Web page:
ARLINGTON — It’s time.
That’s the message from an advisory committee studying classroom space and the condition of buildings in the Arlington School District.
It will be up to the Arlington School Board to decide whether to follow that recommendation, which is to place a $107.5 million bond measure on the ballot in 2018. The board was briefed on the proposal Monday.
The big ticket item would be a $72 million replacement of Post Middle School, which is four buildings with exterior walkways. The district says the layout poses a security problem.
There is room to build on the campus without interrupting learning. The edge of the school also would be farther from a hillside than the existing one, which is 50 feet away and has been deemed a moderate to high risk for a landslide, according to one state report. A more recent geotechnical report paid for by the district has found the soil conditions are stable, but that report recommends any new school be built at least 100 feet from the edge of the hillside.
A panel of district employees and people from the community has studied options for Post, including renovation. The consensus has been it would be a better long-term investment to build anew rather than trying to retrofit what’s there.
The school doesn’t meet standards for fire or earthquake safety, and is not energy efficient, according to the district. The building lacks the types of spaces and features needed for modern science, engineering, art and technology classes.
The bond proposal also addresses projected enrollment growth in the district of 5,400 students.
These days, Arlington High School serves about 1,600 students, but larger classes are in the pipeline.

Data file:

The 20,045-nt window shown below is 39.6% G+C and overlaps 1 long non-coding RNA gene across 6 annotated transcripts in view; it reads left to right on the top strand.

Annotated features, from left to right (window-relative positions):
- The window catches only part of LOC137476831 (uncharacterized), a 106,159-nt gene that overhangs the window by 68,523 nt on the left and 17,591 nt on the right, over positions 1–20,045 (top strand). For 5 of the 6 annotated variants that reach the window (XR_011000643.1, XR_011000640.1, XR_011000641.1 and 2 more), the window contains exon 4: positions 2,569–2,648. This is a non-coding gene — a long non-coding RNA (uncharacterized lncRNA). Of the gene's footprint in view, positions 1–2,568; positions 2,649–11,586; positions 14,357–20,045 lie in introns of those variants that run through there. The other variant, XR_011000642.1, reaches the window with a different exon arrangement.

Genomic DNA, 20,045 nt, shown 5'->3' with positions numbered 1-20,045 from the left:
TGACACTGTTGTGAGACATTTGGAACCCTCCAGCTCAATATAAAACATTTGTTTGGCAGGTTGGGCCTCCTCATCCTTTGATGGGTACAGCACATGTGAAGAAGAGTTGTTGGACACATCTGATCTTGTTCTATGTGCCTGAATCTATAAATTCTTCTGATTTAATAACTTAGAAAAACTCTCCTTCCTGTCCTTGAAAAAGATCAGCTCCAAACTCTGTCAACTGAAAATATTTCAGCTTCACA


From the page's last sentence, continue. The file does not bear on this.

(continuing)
“With the number of kids in elementary on their way, we are going to have an additional 360 more students by 2024,” said Brian Lewis, the district’s executive director of operations. “We won’t be able to fit them all. We are trying to get in front of this need for classrooms with this bond proposal right now.”
The high school expansion would include adding an eight-classroom addition to the C Wing. When the school was built after the 2000 bond measure, plans called for eventually building the extension. The addition would accommodate classes geared toward science, technology, engineering, the arts and mathematics. Another addition would include space to build sets for drama productions as well as for an extracurricular robotics program.
A new Post Middle School would add capacity for 50 more students, increasing enrollment to 800. There would be room to expand beyond that in the future.
The bond also would pay for classroom amplification systems at all of the district’s elementary schools. That would provide better acoustics to allow students to hear their teachers no matter where they sit in a classroom. Every school in the district also would have new entry systems aimed at bolstering security. Visitors would be routed into the main office at a school where they would show identification before doors would be unlocked.
Since September 2016, a 27-person committee has been meeting monthly, revisiting work it started several years ago with the drafting of a master facilities plan.
There is an element of timing to the proposal going before the school board.
The current bonds passed nearly two decades ago will be paid off by 2020.
By the district’s calculations, the overall tax rate between bonds and operation levies should drop from $4.93 per $1,000 of assessed valuation in 2017 to $3.76 per $1,000 in 2019 if the bond passes next year. Average property values rose by 11 percent in the district this year, Lewis said
Bond measures require a 60 percent “yes” vote compared to a simple majority for an operations levy.
A draft of the ballot measure is expected to be presented to the school board at its Oct. 23 meeting.
Eric Stevick: 425-339-3446; email@example.com.